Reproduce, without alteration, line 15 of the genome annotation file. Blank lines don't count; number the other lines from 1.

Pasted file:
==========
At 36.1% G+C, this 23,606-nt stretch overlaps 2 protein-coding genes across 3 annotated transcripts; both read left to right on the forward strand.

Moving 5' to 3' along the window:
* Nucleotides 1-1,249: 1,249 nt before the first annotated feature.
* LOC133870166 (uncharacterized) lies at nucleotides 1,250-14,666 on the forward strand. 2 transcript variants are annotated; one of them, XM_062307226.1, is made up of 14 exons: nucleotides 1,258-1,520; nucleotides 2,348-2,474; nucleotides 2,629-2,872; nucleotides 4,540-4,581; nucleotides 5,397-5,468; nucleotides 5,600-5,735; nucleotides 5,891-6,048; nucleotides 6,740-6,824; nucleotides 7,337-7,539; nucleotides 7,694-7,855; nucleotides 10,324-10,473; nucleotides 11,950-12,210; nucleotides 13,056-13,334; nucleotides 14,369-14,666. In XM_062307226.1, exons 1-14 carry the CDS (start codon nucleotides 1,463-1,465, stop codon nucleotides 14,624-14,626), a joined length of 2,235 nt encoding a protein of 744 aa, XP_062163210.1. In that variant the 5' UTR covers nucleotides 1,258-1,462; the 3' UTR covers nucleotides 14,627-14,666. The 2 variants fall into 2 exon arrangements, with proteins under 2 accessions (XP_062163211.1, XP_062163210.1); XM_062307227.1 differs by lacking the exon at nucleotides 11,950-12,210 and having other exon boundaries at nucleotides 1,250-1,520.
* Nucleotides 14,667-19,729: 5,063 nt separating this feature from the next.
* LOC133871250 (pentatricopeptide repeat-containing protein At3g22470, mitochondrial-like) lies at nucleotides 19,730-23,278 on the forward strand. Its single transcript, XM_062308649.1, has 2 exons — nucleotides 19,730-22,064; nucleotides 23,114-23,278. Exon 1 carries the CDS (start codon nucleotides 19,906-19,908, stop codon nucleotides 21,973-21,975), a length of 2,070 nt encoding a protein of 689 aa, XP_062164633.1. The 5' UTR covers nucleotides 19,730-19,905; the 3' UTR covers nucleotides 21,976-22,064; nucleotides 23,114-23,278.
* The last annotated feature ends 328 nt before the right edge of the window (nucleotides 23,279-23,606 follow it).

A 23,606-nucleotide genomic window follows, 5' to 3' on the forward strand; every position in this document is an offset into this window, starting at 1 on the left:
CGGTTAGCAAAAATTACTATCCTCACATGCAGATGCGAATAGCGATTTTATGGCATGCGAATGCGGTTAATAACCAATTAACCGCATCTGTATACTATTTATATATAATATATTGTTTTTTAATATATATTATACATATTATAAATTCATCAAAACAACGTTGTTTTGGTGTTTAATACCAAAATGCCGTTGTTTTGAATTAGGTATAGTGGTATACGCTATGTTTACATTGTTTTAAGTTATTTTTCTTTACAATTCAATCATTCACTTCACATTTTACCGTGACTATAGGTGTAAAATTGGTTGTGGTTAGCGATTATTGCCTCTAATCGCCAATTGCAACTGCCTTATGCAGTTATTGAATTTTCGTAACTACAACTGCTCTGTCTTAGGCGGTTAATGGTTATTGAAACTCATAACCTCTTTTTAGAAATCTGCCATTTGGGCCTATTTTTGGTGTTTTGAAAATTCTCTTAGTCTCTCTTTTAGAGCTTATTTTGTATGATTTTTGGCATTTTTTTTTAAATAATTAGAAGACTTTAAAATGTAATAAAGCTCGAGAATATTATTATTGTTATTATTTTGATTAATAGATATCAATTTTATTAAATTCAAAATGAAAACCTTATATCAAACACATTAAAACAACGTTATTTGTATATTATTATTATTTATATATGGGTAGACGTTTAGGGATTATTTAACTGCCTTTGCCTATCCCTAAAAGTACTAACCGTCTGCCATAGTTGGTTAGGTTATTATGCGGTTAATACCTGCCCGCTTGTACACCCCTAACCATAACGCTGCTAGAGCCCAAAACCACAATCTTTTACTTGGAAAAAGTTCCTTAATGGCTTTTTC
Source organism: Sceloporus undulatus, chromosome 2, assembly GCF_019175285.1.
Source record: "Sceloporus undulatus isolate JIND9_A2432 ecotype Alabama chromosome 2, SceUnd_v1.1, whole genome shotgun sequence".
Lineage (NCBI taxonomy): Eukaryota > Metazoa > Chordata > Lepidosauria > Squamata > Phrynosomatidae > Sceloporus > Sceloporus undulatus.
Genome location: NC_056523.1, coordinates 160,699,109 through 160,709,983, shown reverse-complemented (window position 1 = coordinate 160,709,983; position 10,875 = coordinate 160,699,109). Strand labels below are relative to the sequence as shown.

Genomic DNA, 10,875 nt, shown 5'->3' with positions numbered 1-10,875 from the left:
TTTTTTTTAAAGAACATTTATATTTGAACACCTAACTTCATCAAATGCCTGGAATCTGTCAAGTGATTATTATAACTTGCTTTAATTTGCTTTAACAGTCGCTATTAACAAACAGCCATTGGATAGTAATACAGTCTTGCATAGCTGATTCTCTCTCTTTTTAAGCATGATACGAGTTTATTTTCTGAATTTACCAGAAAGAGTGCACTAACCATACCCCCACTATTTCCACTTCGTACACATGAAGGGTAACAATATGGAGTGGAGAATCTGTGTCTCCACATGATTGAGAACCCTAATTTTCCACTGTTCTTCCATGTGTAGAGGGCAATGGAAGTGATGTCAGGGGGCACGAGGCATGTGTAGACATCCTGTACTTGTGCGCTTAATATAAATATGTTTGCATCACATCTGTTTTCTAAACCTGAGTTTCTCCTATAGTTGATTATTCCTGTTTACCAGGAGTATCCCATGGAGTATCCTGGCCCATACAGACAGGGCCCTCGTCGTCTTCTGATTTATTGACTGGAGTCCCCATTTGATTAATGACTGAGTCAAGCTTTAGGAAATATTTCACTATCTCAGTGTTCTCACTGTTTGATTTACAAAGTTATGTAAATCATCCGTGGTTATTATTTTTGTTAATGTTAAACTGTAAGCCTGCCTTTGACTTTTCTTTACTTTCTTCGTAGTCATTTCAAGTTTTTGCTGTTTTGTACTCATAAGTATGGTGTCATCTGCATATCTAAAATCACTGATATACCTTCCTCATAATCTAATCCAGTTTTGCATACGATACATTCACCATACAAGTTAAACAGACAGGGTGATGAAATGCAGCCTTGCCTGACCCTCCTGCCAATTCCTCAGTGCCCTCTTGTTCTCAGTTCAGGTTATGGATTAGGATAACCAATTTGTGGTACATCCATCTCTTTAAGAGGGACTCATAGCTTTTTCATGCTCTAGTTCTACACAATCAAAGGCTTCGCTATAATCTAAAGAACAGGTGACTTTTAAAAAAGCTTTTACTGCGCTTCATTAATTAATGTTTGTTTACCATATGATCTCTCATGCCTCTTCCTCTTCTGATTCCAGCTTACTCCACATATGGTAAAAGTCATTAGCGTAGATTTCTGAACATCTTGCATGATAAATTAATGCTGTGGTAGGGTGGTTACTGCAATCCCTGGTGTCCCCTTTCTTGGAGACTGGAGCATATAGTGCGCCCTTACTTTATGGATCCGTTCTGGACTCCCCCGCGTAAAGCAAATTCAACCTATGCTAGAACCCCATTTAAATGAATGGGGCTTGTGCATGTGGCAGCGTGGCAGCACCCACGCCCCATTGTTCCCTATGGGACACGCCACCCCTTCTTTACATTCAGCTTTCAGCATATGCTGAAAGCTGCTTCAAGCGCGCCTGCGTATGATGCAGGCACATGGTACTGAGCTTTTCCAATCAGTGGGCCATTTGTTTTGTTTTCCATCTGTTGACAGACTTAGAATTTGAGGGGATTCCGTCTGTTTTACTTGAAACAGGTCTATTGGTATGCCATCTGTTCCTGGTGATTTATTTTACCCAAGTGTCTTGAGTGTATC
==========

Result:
TTTTTTTTAAAGAACATTTATATTTGAACACCTAACTTCATCAAATGCCTGGAATCTGTCAAGTGATTATTATAACTTGCTTTAATTTGCTTTAACAGTCGCTATTAACAAACAGCCATTGGATAGTAATACAGTCTTGCATAGCTGATTCTCTCTCTTTTTAAGCATGATACGAGTTTATTTTCTGAATTTACCAGAAAGAGTGCACTAACCATACCCCCACTATTTCCACTTCGTACACATGAAGGGTAACAATATGGAGTGGAGAATCTGTGTCTCCACATGATTGAGAACCCTAATTTTCCACTGTTCTTCCATGTGTAGAGGGCAATGGAAGTGATGTCAGGGGGCACGAGGCATGTGTAGACATCCTGTACTTGTGCGCTTAATATAAATATGTTTGCATCACATCTGTTTTCTAAACCTGAGTTTCTCCTATAGTTGATTATTCCTGTTTACCAGGAGTATCCCATGGAGTATCCTGGCCCATACAGACAGGGCCCTCGTCGTCTTCTGATTTATTGACTGGAGTCCCCATTTGATTAATGACTGAGTCAAGCTTTAGGAAATATTTCACTATCTCAGTGTTCTCACTGTTTGATTTACAAAGTTATGTAAATCATCCGTGGTTATTATTTTTGTTAATGTTAAACTGTAAGCCTGCCTTTGACTTTTCTTTACTTTCTTCGTAGTCATTTCAAGTTTTTGCTGTTTTGTACTCATAAGTATGGTGTCATCTGCATATCTAAAATCACTGATATACCTTCCTCATAATCTAATCCAGTTTTGCATACGATACATTCACCATACAAGTTAAACAGACAGGGTGATGAAATGCAGCCTTGCCTGACCCTCCTGCCAATTCCTCAGTGCCCTCTTGTTCTCAGTTCAGGTTATGGATTAGGATAACCAATTTGTGGTACATCCATCTCTTTAAGAGGGACTCATAGCTTTTTCATGCTCTAGTTCTACACAATCAAAGGCTTCGCTATAATCTAAAGAACAGGTGACTTTTAAAAAAGCTTTTACTGCGCTTCATTAATTAATGTTTGTTTACCATATGATCTCTCATGCCTCTTCCTCTTCTGATTCCAGCTTACTCCACATATGGTAAAAGTCATTAGCGTAGATTTCTGAACATCTTGCATGATAAATTAATGCTGTGGTAGGGTGGTTACTGCAATCCCTGGTGTCCCCTTTCTTGGAGACTGGAGCATATAGTGCGCCCTTACTTTATGGATCCGTTCTGGACTCCCCCGCGTAAAGCAAATTCAACCTATGCTAGAACCCCATTTAAATGAATGGGGCTTGTGCATGTGGCAGCGTGGCAGCACCCACGCCCCATTGTTCCCTATGGGACACGCCACCCCTTCTTTACATTCAGCTTTCAGCATATGCTGAAAGCTGCTTCAAGCGCGCCTGCGTATGATGCAGGCACATGGTACTGAGCTTTTCCAATCAGTGGGCCATTTGTTTTGTTTTCCATCTGTTGACAGACTTAGAATTTGAGGGGATTCCGTCTGTTTTACTTGAAACAGGTCTATTGGTATGCCATCTGTTCCTGGTGATTTATTTTACCCAAGTGTCTTGAGTGTATC